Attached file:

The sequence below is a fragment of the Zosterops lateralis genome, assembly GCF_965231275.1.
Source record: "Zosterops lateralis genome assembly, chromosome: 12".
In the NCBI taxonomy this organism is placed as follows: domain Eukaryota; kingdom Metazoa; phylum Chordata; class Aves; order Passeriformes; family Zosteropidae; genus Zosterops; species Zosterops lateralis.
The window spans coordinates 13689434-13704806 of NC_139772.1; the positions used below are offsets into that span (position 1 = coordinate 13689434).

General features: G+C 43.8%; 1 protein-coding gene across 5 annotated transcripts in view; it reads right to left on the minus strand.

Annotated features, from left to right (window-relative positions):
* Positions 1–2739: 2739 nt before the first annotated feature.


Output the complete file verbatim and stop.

The sequence below is a fragment of the Zosterops lateralis genome, assembly GCF_965231275.1.
Source record: "Zosterops lateralis genome assembly, chromosome: 12".
In the NCBI taxonomy this organism is placed as follows: domain Eukaryota; kingdom Metazoa; phylum Chordata; class Aves; order Passeriformes; family Zosteropidae; genus Zosterops; species Zosterops lateralis.
The window spans coordinates 13689434-13704806 of NC_139772.1; the positions used below are offsets into that span (position 1 = coordinate 13689434).

General features: G+C 43.8%; 1 protein-coding gene across 5 annotated transcripts in view; it reads right to left on the minus strand.

Annotated features, from left to right (window-relative positions):
* Positions 1–2739: 2739 nt before the first annotated feature.